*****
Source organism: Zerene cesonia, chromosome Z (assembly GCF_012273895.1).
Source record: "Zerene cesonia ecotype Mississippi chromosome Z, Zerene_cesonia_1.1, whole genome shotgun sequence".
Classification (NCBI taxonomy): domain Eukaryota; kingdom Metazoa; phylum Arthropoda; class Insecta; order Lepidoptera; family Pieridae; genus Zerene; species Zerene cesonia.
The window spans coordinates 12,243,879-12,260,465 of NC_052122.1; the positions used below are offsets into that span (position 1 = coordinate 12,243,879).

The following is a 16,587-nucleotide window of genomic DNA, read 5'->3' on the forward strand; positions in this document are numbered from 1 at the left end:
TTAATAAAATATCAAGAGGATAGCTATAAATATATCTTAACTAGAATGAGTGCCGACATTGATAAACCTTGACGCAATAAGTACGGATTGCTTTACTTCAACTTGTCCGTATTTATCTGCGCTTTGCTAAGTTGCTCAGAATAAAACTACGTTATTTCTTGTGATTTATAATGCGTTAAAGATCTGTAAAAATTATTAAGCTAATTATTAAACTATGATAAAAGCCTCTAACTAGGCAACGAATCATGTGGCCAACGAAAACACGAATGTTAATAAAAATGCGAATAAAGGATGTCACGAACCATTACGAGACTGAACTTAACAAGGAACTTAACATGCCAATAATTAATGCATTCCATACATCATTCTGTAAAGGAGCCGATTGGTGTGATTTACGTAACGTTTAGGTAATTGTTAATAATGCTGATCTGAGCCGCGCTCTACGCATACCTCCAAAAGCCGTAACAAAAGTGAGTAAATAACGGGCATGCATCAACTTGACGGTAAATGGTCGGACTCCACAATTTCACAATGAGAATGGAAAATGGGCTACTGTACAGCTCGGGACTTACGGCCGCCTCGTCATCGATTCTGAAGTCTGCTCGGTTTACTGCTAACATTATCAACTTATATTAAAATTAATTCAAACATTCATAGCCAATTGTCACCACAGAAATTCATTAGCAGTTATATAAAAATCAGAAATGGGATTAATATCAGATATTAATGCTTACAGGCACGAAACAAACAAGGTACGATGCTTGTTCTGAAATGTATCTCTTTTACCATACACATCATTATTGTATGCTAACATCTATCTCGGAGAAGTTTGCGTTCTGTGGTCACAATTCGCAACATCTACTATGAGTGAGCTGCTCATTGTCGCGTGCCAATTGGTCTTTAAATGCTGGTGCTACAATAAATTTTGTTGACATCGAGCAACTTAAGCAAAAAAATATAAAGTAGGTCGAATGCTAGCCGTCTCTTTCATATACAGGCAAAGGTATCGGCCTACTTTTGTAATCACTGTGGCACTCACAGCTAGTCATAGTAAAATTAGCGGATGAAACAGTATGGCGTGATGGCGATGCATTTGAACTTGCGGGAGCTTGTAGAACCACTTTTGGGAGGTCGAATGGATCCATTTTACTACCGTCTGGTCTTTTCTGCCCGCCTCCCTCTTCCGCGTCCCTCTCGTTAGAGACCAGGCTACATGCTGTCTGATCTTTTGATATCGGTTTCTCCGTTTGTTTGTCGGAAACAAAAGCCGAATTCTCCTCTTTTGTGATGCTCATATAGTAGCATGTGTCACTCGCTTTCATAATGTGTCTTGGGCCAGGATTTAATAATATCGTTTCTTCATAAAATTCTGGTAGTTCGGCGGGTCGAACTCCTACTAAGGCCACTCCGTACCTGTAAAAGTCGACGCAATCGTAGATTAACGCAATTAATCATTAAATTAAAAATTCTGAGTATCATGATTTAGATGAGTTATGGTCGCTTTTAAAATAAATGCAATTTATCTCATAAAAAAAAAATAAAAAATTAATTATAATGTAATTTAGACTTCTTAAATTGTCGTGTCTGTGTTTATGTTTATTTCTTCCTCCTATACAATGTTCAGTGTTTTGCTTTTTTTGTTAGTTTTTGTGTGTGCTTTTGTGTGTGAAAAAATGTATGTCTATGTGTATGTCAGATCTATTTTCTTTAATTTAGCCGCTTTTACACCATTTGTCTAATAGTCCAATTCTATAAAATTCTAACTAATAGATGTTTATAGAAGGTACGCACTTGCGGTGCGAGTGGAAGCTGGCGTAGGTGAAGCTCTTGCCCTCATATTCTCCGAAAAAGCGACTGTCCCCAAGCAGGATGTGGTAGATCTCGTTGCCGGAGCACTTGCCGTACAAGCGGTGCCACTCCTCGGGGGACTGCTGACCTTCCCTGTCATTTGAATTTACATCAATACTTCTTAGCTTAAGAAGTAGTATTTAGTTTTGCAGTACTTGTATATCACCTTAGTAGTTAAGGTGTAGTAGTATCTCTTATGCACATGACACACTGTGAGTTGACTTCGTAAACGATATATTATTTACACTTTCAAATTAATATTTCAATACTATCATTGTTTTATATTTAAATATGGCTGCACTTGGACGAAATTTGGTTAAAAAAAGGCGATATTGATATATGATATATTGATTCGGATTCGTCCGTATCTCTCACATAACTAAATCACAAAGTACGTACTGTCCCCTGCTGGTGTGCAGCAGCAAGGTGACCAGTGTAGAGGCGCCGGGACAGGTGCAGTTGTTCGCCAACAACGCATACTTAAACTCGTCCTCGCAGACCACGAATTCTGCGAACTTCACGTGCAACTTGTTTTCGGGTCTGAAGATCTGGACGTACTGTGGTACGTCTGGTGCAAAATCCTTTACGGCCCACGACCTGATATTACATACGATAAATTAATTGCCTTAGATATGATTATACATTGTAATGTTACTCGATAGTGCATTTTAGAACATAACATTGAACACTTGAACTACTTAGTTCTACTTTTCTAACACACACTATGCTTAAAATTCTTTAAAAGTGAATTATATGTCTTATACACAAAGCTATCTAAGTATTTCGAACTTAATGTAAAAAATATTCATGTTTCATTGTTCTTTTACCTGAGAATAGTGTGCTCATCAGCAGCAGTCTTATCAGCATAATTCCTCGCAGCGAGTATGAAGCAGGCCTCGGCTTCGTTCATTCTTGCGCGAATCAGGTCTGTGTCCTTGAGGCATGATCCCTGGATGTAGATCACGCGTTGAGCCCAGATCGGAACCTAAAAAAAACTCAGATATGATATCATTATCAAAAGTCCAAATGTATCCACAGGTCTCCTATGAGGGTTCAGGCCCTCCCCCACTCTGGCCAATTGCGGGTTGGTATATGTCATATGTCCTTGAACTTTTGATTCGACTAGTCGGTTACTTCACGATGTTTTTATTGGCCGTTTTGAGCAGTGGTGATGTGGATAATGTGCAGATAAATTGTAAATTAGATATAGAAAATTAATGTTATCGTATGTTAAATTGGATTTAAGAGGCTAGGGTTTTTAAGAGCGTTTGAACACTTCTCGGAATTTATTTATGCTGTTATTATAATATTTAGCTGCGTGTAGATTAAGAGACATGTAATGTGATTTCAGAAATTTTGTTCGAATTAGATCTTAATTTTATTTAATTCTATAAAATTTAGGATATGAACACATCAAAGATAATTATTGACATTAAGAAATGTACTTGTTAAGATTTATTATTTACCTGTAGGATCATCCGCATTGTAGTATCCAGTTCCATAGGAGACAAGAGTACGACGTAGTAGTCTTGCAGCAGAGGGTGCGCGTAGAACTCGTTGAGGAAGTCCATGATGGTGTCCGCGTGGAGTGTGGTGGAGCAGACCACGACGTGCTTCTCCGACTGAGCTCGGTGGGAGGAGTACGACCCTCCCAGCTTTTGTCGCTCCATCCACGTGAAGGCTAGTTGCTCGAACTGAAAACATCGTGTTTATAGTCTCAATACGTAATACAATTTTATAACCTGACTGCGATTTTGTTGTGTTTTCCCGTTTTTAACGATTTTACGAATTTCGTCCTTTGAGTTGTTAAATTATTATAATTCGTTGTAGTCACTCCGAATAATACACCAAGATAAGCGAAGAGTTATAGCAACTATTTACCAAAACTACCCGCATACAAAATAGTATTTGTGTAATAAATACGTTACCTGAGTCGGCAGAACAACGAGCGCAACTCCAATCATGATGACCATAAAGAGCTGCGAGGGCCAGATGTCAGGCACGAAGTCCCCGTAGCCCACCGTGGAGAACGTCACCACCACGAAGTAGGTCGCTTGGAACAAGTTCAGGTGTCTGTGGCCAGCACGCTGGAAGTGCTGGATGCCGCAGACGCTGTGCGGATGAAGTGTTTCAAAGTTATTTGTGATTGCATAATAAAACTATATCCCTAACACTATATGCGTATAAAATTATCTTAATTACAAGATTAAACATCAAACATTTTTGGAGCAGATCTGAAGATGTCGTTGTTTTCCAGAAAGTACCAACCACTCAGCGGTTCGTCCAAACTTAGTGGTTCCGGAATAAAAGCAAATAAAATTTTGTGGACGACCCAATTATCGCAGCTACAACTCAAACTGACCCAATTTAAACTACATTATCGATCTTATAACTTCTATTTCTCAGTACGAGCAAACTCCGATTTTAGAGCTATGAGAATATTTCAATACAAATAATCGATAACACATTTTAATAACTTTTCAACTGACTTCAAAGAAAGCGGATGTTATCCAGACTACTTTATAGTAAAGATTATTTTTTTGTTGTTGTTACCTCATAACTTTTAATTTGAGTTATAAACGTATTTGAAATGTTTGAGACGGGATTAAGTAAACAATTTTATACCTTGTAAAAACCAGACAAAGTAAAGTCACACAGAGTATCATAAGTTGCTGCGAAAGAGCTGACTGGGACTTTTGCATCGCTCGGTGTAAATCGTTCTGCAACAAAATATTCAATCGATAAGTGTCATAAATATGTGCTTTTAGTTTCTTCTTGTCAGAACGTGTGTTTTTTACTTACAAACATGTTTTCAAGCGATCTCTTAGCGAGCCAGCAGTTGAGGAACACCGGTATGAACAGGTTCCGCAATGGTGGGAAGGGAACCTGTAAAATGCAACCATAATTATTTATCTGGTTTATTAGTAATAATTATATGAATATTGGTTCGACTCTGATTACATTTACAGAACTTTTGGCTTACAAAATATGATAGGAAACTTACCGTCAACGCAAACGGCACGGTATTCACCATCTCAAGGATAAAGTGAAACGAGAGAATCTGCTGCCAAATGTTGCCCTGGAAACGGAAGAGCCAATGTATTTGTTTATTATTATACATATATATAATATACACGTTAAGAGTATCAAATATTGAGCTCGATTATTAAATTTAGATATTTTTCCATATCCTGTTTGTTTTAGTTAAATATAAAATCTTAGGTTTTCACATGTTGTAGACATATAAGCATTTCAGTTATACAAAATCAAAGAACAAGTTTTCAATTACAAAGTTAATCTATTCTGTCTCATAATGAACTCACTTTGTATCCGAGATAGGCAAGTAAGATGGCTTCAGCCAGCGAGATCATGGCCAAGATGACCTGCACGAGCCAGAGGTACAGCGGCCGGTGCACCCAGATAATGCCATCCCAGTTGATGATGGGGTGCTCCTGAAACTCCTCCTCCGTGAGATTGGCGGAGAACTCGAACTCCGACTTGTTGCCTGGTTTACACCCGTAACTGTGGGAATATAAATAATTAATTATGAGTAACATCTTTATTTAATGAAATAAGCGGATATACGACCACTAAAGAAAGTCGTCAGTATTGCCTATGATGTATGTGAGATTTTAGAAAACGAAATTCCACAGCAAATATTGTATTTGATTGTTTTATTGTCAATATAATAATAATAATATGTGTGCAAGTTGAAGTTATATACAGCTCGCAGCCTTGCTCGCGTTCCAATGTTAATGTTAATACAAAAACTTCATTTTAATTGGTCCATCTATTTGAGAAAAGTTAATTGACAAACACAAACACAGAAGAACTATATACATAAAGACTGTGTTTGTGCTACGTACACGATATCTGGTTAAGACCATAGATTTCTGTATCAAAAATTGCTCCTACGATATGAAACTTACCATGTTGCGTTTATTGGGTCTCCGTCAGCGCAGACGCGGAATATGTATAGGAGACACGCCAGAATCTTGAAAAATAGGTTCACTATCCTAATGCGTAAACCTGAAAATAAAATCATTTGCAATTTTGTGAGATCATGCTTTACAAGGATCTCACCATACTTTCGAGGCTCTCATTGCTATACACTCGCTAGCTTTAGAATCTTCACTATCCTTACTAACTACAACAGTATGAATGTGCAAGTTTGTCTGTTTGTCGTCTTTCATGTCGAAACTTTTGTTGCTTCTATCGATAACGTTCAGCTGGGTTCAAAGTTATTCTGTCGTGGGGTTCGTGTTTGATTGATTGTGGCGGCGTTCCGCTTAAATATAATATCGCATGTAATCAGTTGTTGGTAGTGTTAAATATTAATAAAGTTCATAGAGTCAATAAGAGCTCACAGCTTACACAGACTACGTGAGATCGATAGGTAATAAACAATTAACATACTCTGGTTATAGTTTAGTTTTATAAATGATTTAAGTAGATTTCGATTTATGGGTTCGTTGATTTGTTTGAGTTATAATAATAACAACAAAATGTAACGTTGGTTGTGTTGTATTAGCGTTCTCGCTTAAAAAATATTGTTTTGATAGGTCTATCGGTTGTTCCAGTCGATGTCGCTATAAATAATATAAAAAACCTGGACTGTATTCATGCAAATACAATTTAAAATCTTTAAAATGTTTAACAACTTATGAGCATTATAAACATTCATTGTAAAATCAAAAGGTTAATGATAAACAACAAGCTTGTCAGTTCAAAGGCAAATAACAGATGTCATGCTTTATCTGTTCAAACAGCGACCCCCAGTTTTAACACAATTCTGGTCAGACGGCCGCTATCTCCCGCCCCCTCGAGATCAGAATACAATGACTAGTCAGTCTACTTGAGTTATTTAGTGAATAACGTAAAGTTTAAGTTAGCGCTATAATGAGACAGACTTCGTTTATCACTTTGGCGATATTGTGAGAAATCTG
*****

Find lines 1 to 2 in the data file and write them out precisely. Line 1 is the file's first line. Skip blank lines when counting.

Source organism: Zerene cesonia, chromosome Z (assembly GCF_012273895.1).
Source record: "Zerene cesonia ecotype Mississippi chromosome Z, Zerene_cesonia_1.1, whole genome shotgun sequence".